• Audie Murphy

    Wars connote bloodshed, despair and devastation. However, the soldiers who survive these wars signify pride, honour and courage. Not to mention, there are fewer soldiers who fight with such conviction for their country that they are remembered even after their death. Audie Murphy was one such U.S. soldier who is remembered for his courage and selflessness during World War II. He went through a tough childhood and after the loss of his parents, found solace in the armed services which gave him an income to run his family and also gave him an opportunity to serve his country. A young Murphy showed extreme courage after he was selected into the U.S. Armed forces. Though very young, he was fearless and proved his mettle by vanquishing German soldiers and escaping death nearly three times during the war. Throughout his career, he earned numerous awards and medals, including the prestigious ˜Medal of Honor'. After retiring from the army, he chose films as a medium to share his experiences and appeared in the autobiographical film, ˜To Hell and Back'. He suffered from post-traumatic stress disorder and died in plane crash, after serving as an epitome of courage and patriotism throughout his life, inspiring many of his countrymen.

    Audie Murphy

  • Erwin Rommel

    Erwin Rommel, better known as ˜The Desert Fox', was a German Army general who served in World War I and World War II. He served under Hitler and was one of the Fürher's most trusted and appreciated men. His tactics and sneaky but precise attacks on the enemy and his command of the tanks had earned him the title of ˜Der Wüstenfuchs' or ˜The Desert Fox'. He is often described as an artist in his own right with the tank as his medium. He was implicated in a plot to kill Hitler, which he apparently was unaware of. Given a choice between defamation, which would lead to a painful death or taking the cyanide pill, Rommel chose the latter. It was told that he died from wounds he sustained in the attacks. The nature of his death and his part in the plot to assassinate Hitler is a subject of interest amongst scholars. Also, whether he favored Nazi ideologies is still unclear. He is still celebrated by the Germans as a war hero unlike many other prominent Germans.

    Erwin Rommel

  • Alek Skarlatos

    Oregon Army National Guardsman specialist who was awarded the United States Army Soldier's Medal by President <a title='Barack Obama' href='/famous/barack-obama.htm'>Barack Obama</a> and the Legion of Honour from French president <a title='Francois Hollande' href='/famous/francois-hollande.htm'>Francois Hollande</a> in his efforts to stop a gunman on a Paris-bound train. He became a competitor on the 21st season of Dancing with the Stars.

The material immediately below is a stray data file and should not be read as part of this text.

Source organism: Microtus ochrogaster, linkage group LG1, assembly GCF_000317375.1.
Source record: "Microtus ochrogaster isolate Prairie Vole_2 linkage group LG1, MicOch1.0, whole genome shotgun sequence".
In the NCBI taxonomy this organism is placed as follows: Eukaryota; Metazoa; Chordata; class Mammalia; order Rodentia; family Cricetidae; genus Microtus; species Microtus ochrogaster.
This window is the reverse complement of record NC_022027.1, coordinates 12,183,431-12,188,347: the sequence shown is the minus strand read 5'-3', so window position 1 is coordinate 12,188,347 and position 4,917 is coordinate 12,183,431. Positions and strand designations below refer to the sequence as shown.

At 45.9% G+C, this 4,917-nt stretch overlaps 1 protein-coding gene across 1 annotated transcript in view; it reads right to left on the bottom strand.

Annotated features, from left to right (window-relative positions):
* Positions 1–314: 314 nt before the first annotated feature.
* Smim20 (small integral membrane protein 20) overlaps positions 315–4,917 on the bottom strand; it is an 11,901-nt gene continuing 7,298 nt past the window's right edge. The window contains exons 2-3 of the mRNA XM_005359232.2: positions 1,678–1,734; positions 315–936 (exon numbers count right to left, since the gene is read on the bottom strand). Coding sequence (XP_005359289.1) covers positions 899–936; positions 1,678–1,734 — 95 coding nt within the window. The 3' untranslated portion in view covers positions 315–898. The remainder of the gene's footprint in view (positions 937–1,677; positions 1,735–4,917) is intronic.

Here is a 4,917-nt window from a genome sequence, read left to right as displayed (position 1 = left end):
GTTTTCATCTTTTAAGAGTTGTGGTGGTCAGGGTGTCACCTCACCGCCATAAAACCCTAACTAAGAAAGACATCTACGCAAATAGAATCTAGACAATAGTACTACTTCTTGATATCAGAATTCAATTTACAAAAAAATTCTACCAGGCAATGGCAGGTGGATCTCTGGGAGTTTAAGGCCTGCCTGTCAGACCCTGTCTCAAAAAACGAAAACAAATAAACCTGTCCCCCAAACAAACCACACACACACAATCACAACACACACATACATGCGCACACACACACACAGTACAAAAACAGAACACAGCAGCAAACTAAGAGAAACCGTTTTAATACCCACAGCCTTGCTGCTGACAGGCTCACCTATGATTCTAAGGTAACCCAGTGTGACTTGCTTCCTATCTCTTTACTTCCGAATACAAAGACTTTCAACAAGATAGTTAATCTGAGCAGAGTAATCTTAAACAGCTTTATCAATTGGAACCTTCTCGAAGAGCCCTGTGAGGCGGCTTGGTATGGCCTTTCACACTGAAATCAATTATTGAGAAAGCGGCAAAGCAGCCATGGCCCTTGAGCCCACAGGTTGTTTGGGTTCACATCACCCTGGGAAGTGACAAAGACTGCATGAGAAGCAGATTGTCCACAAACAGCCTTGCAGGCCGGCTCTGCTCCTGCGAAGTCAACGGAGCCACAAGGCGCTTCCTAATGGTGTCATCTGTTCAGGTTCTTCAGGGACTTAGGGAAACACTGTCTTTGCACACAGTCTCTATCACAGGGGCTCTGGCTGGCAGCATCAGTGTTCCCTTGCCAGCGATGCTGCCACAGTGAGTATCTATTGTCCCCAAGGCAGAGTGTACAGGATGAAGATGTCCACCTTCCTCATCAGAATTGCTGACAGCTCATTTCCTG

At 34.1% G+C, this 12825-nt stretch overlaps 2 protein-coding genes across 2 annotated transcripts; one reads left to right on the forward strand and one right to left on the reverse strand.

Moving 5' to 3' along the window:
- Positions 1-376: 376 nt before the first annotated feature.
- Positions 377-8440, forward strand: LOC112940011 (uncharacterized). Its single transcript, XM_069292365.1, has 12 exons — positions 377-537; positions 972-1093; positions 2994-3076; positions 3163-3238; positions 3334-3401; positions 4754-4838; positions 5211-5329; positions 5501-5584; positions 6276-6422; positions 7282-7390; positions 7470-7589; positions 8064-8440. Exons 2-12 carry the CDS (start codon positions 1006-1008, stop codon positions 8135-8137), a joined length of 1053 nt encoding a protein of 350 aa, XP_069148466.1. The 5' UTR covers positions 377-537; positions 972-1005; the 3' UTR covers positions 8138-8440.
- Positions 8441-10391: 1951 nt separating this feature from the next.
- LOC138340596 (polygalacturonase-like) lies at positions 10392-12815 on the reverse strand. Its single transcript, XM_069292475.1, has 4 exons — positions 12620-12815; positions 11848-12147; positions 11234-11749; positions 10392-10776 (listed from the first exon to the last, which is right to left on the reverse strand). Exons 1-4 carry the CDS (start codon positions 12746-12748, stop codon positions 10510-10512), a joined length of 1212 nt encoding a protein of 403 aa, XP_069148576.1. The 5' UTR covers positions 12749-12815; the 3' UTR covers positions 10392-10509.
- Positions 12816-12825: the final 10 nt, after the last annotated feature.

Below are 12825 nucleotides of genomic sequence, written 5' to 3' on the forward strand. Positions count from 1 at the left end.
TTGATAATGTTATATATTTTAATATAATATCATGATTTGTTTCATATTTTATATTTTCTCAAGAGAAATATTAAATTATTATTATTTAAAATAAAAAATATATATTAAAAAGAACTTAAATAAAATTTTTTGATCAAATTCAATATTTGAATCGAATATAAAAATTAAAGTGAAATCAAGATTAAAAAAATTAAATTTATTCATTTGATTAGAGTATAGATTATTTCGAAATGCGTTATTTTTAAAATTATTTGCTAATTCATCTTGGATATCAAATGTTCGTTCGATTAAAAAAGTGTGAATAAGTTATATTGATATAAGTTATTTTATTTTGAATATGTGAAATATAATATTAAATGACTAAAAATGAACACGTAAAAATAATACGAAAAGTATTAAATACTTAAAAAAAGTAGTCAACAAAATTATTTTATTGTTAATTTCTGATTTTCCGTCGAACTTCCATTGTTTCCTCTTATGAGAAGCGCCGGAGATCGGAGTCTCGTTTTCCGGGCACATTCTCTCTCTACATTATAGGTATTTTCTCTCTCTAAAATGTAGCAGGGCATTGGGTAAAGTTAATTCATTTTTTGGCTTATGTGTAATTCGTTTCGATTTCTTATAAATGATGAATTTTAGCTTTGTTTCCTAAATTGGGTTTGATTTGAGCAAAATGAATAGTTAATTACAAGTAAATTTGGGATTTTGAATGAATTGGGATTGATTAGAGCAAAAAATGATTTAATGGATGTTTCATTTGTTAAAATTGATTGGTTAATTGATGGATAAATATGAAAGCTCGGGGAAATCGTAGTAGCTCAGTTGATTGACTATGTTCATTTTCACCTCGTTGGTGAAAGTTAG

Alek Skarlatos

  • Thomas Stonewall Jackson

    Thomas Jonathan Jackson, better known as Stonewall Jackson, was a famous ˜Confederate' general who served during the American Civil War. He was primarily raised by his uncle after both his parents died. He was mostly self-educated due to a paucity of finances. He joined the ˜United States Military Academy' at West Point and was soon commissioned as a second lieutenant in the ˜1st US Artillery Regiment' that was deployed in the Mexican“American War. He earned the nickname ˜Stonewall' at the First Battle of Bull Run, during the American Civil War, when his brigade stood their ground, while the rest of the ˜Confederate' lines began to crumble. His success is attributed to the strict discipline and the bold manoeuvers with which he surprised and exploited the weaknesses of his adversaries. His first wife died during child birth, and he later married Mary Anna Morrison. They had a daughter, Mary Graham, who died a few days after her birth. Their second daughter was named Julia Laura, after his mother and sister. While returning from the Battle of Chancellorsville, he was fired upon in a case of mistaken identity and received bullet injuries, due to which his left arm had to be amputated. He started showing signs of pneumonia during his treatment and died of complications eight days after he was shot. Stonewall Jackson is considered to be one of the most accomplished generals of the ˜Confederate Army.' The ˜Stonewall Jackson State Park' in West Virginia is named after him.

    Thomas Stonewall Jackson

  • Douglas MacArthur

    Douglas MacArthur was an iconic figure in American military history and is till date, revered as a symbol of military excellence. Often popularly known as the ˜American Caesar', MacArthur was one of the greatest war heroes of the United States of America. He served in the World War I, World War II, and Korean War and played a crucial role in The Pacific War. Born to a U.S. Army captain, Arthur MacArthur, Jr., he graduated as a top-ranking cadet from the United States Military Academy and began his career in the Army Corps of Engineers. A brilliant military strategist, MacArthur earned more than 100 military decorations both in the U.S and internationally in his lifetime. Some of his momentous decorations include, Honorary Knight Grand Cross of the Order of the Bath from Australia, the French Légion d'honneur and Croix de guerre and the Order of the Crown of Italy. He served as the General of the U.S. Army, Field Marshall of the Philippine Army and as the Chief of Staff of the United States Army.

    Douglas MacArthur

  • George S. Patton

    Four-star United States Army general and iconic commander who led a succession of victorious attacks in Italy, France, and Germany during World War II.

    George S. Patton

  • David Farragut

    U.S. Navy admiral who served during the Civil War and defeated the Confederate fleet in the Battle of Mobile Bay.

    David Farragut

  • Billy Mitchell

    General of the United States Army who oversaw all American aviation combat in France during World War I.

    Billy Mitchell